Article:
To be clear, I would never target J2ME as my main platform but if we can get there for almost free that could be interesting.

  • Anonymous says:

    Just show the numbers and they will stop laughing, also, it is way easier to get a better spot for your app at Nokia OVI store than the others

  • Anonymous says:

    Hey everyone,

    Shai really cool read by the way. It’s funny how the situation changes from country to country, Where I live in, you still see lots and lots of people with Nokia s40 phones even though Android, iOS and Windows Phones are getting a whole lot more common. I think it’s great you guys support the J2ME through Codename One even if not to the level of the other platforms because it gives us as developers the possibility to reach an even bigger market without the effort of having to learn it or the obligation of targeting as a main platform.

    I think you guys are doing a marvelous job with Codename One and I really hope to see it grow and support a whole lot of different stuff there’s still left to explore. Keep up the great work!

  • Anonymous says:

    Isn’t it a simple case of demand? Just because a technology is good, doesn’t mean it will last forever. If the majority of the market is no longer supporting or working with J2ME, then developers will disappear and products will disappear. Of course, as the article says, there is still a market for J2ME software, the market is just a fraction of what it used to be.

  • Anonymous says:

    Samsung is now prepared to compete with Nokia Asha in the feature phone market with the recent release of 4 new full touch devices, the Rex 60, 70, 80, and 90.

  • Anonymous says:

    In this part of the world, Nigeria, j2me is still alive but whether it will remain or not is the question.

    Nokia and Tecno are making huge sales quarterly in Africa, with over 10 million sales in one quarter.

    My app got over 2000 downloads in few weeks of release to the Nokia Store, without any publicity.

    If Codenameone really wanna support Asha devices, I think they should implement some of the Asha specific APIs.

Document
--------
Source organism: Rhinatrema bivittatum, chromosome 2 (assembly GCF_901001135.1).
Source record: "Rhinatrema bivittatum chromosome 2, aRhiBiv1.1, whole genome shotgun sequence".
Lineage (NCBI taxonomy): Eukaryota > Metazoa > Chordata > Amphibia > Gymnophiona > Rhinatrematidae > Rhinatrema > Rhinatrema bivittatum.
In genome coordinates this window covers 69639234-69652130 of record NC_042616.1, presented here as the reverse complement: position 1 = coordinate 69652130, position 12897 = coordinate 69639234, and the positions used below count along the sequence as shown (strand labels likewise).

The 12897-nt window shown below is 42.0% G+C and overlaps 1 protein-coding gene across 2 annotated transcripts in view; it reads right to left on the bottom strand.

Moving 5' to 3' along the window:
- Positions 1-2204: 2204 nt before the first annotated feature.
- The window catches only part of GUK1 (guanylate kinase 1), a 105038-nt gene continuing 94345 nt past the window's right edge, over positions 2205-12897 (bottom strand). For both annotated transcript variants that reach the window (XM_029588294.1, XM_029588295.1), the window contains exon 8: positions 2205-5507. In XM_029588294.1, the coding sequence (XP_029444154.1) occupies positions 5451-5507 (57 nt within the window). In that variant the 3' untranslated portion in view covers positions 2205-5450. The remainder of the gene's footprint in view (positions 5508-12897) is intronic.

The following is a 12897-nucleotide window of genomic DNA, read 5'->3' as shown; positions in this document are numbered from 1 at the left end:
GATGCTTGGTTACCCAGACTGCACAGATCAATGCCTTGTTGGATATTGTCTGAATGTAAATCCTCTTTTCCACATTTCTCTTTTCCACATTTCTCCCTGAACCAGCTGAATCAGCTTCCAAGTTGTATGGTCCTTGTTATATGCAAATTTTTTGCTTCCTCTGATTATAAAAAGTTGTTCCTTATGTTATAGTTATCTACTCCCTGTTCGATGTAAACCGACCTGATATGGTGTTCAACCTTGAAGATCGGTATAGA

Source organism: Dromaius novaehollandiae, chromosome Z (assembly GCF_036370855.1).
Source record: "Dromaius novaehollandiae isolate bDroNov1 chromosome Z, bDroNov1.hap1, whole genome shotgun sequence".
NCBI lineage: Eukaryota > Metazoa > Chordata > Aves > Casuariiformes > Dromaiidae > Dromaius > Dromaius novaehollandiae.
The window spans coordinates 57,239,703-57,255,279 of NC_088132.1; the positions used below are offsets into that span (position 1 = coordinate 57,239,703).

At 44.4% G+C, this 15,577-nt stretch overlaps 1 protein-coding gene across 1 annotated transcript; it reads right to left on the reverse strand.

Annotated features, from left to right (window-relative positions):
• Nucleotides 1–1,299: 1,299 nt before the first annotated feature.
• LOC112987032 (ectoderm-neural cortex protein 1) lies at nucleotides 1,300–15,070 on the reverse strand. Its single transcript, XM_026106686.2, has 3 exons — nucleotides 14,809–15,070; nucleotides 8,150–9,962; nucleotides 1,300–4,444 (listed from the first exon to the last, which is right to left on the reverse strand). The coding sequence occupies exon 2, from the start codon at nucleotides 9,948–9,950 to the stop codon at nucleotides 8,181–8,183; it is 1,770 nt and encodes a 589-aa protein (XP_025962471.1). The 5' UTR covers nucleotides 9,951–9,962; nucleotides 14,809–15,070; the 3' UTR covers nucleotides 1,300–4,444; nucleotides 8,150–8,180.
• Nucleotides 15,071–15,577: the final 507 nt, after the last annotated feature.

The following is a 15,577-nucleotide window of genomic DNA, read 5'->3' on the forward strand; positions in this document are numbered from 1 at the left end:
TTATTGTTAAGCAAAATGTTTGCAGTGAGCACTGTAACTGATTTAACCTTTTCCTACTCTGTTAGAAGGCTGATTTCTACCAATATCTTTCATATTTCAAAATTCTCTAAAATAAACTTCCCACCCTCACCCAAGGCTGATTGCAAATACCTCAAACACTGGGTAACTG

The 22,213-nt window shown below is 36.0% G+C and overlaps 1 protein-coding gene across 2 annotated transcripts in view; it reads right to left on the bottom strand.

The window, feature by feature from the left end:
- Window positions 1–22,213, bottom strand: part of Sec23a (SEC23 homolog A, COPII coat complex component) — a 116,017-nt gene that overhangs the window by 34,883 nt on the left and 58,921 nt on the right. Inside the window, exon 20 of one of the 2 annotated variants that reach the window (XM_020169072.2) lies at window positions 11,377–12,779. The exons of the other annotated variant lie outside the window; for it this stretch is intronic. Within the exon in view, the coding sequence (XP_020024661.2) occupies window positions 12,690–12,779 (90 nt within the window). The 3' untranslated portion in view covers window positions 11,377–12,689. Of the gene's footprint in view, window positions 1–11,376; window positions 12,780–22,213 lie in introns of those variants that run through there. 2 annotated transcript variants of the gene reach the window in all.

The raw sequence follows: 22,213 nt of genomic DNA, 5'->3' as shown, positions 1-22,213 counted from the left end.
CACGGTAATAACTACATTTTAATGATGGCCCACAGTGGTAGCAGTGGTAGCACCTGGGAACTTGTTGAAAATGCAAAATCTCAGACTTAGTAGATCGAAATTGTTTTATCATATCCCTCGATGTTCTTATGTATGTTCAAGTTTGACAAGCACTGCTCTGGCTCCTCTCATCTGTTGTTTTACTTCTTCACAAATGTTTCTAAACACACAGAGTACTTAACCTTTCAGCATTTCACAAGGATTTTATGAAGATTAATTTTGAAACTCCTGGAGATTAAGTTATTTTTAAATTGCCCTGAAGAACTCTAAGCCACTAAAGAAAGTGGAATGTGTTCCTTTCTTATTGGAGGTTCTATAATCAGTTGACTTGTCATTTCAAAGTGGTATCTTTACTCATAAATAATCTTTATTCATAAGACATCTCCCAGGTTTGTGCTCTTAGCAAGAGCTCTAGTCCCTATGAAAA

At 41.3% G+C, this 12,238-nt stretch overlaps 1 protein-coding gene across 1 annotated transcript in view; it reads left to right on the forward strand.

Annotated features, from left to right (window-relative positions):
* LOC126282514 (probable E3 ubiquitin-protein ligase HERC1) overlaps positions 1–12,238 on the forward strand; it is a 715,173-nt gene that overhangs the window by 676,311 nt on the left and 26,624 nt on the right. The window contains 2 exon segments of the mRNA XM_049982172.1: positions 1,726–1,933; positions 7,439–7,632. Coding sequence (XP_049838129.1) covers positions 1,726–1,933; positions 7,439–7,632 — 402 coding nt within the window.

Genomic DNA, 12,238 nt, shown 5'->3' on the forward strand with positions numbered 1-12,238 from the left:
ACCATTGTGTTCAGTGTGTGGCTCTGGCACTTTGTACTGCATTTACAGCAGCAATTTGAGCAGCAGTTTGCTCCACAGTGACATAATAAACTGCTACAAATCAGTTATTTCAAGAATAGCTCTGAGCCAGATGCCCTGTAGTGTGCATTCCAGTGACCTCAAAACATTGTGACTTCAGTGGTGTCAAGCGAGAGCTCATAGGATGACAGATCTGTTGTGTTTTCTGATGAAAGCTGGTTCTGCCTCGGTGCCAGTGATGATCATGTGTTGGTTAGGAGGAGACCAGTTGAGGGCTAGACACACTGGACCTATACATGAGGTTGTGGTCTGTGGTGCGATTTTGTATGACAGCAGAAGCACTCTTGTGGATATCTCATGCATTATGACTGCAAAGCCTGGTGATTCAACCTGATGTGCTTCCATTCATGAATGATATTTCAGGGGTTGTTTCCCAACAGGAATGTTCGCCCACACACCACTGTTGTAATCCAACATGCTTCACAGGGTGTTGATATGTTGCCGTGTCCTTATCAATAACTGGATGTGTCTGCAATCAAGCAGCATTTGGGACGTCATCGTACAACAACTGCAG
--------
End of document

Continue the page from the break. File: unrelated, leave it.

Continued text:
I had to create a native app for my Nearest Locator mobile app in other to fully maximize the Asha LPS feature.

  • Anonymous says:

    Does Codename One support the new Asha platform in Asha 501?

  • Anonymous says:

    Yes, it supports all asha series

  • Anonymous says:

    its sad to know that j2me may soon go into oblivion. i love the m3g based 3d games which i think are simpler to make compared to open gl es which is quite popular now. I was hoping to release a good number of 3d apps based on m3g on j2me platform in Nigeria but i guess i’have to port to android os or IOS and i am not happy about that. I love m3g on j2me,i wish it was available on android or Ios instead of open gl es.

  • Anonymous says:

    I wouldn’t say that with full confidence. Javascript wasn’t considered a serious language to develop except to make a website more interactive. Look at it now, it’s part of a serious platform tool to develop mobile apps that will allow a single source base to run on the two most popular devices, iOS and Android.

    Why is that? because it allows a single source base to run on multiple platforms. For any business int he industry, this is economical. Codename One offers the same leverage using J2ME SDK. So for those with the skills set already, this is a viable option to use when one is consulting or providing a mobile solution to a client.

    However, the risk is, how is J2ME being kept up to date. Who is maintaining the SDK to keep up with the moving technology.

  • Anonymous says:

    We don’t use the J2ME SDK.

    We use Java 5 (J2ME ends with JDK 1.4 subset) and we add a lot of features that don’t exist in J2ME (while still maintaining compatibility). I would not target J2ME alone but Codename One allows some developers to have their cake and eat it.

  • Anonymous says:

    i want to be a developer and i think j2me sdk is the best app to start with i have on my tecno device(tecno t531) but i need to learn how to use it pls help me i know you are advanced programmers